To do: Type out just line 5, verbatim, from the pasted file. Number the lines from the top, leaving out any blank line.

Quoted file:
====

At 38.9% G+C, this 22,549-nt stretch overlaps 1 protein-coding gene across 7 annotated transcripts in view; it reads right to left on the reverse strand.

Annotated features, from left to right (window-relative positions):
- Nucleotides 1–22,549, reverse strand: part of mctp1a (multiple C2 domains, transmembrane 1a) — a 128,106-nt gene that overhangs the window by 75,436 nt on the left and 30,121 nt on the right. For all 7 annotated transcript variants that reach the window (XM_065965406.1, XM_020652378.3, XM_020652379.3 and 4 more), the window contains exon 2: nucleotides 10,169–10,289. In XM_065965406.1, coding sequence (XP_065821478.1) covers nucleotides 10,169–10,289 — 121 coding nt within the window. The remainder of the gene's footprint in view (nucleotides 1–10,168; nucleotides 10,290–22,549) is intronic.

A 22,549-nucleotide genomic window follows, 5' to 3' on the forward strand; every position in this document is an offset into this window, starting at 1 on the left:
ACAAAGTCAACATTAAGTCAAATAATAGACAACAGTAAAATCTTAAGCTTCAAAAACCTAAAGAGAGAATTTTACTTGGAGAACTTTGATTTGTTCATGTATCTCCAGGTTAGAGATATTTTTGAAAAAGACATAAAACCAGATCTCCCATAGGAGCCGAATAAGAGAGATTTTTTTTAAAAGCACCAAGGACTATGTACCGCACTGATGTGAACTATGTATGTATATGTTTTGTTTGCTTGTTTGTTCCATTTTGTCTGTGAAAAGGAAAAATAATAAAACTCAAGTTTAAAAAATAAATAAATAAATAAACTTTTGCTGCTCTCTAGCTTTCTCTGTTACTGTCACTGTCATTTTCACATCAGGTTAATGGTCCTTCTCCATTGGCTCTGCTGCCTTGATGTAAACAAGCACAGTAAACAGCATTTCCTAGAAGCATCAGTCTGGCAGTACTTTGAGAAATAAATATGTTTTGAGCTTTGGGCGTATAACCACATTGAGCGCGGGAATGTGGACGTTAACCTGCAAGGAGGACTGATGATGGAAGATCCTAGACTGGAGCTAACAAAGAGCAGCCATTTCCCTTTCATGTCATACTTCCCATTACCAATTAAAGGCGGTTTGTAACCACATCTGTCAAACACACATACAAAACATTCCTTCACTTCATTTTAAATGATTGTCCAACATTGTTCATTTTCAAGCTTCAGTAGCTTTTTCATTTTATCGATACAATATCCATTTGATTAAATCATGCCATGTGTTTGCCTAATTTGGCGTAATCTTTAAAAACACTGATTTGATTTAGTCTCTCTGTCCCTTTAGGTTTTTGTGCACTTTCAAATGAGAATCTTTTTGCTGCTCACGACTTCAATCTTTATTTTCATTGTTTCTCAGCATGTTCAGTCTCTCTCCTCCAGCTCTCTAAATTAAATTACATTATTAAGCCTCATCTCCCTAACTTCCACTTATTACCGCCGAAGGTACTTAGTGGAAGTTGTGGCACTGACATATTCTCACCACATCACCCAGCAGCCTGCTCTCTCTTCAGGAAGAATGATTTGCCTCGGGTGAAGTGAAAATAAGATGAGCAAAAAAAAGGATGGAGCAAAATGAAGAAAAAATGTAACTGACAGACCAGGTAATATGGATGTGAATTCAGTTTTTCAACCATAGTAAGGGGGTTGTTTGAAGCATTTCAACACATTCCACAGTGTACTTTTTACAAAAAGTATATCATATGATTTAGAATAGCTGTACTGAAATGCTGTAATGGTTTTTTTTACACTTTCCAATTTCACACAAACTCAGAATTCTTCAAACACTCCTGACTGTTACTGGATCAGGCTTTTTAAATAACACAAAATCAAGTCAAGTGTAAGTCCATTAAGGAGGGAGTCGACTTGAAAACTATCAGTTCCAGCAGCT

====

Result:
ACAAAGTCAACATTAAGTCAAATAATAGACAACAGTAAAATCTTAAGCTTCAAAAACCTAAAGAGAGAATTTTACTTGGAGAACTTTGATTTGTTCATGTATCTCCAGGTTAGAGATATTTTTGAAAAAGACATAAAACCAGATCTCCCATAGGAGCCGAATAAGAGAGATTTTTTTTAAAAGCACCAAGGACTATGTACCGCACTGATGTGAACTATGTATGTATATGTTTTGTTTGCTTGTTTGTTCCATTTTGTCTGTGAAAAGGAAAAATAATAAAACTCAAGTTTAAAAAATAAATAAATAAATAAACTTTTGCTGCTCTCTAGCTTTCTCTGTTACTGTCACTGTCATTTTCACATCAGGTTAATGGTCCTTCTCCATTGGCTCTGCTGCCTTGATGTAAACAAGCACAGTAAACAGCATTTCCTAGAAGCATCAGTCTGGCAGTACTTTGAGAAATAAATATGTTTTGAGCTTTGGGCGTATAACCACATTGAGCGCGGGAATGTGGACGTTAACCTGCAAGGAGGACTGATGATGGAAGATCCTAGACTGGAGCTAACAAAGAGCAGCCATTTCCCTTTCATGTCATACTTCCCATTACCAATTAAAGGCGGTTTGTAACCACATCTGTCAAACACACATACAAAACATTCCTTCACTTCATTTTAAATGATTGTCCAACATTGTTCATTTTCAAGCTTCAGTAGCTTTTTCATTTTATCGATACAATATCCATTTGATTAAATCATGCCATGTGTTTGCCTAATTTGGCGTAATCTTTAAAAACACTGATTTGATTTAGTCTCTCTGTCCCTTTAGGTTTTTGTGCACTTTCAAATGAGAATCTTTTTGCTGCTCACGACTTCAATCTTTATTTTCATTGTTTCTCAGCATGTTCAGTCTCTCTCCTCCAGCTCTCTAAATTAAATTACATTATTAAGCCTCATCTCCCTAACTTCCACTTATTACCGCCGAAGGTACTTAGTGGAAGTTGTGGCACTGACATATTCTCACCACATCACCCAGCAGCCTGCTCTCTCTTCAGGAAGAATGATTTGCCTCGGGTGAAGTGAAAATAAGATGAGCAAAAAAAAGGATGGAGCAAAATGAAGAAAAAATGTAACTGACAGACCAGGTAATATGGATGTGAATTCAGTTTTTCAACCATAGTAAGGGGGTTGTTTGAAGCATTTCAACACATTCCACAGTGTACTTTTTACAAAAAGTATATCATATGATTTAGAATAGCTGTACTGAAATGCTGTAATGGTTTTTTTTACACTTTCCAATTTCACACAAACTCAGAATTCTTCAAACACTCCTGACTGTTACTGGATCAGGCTTTTTAAATAACACAAAATCAAGTCAAGTGTAAGTCCATTAAGGAGGGAGTCGACTTGAAAACTATCAGTTCCAGCAGCT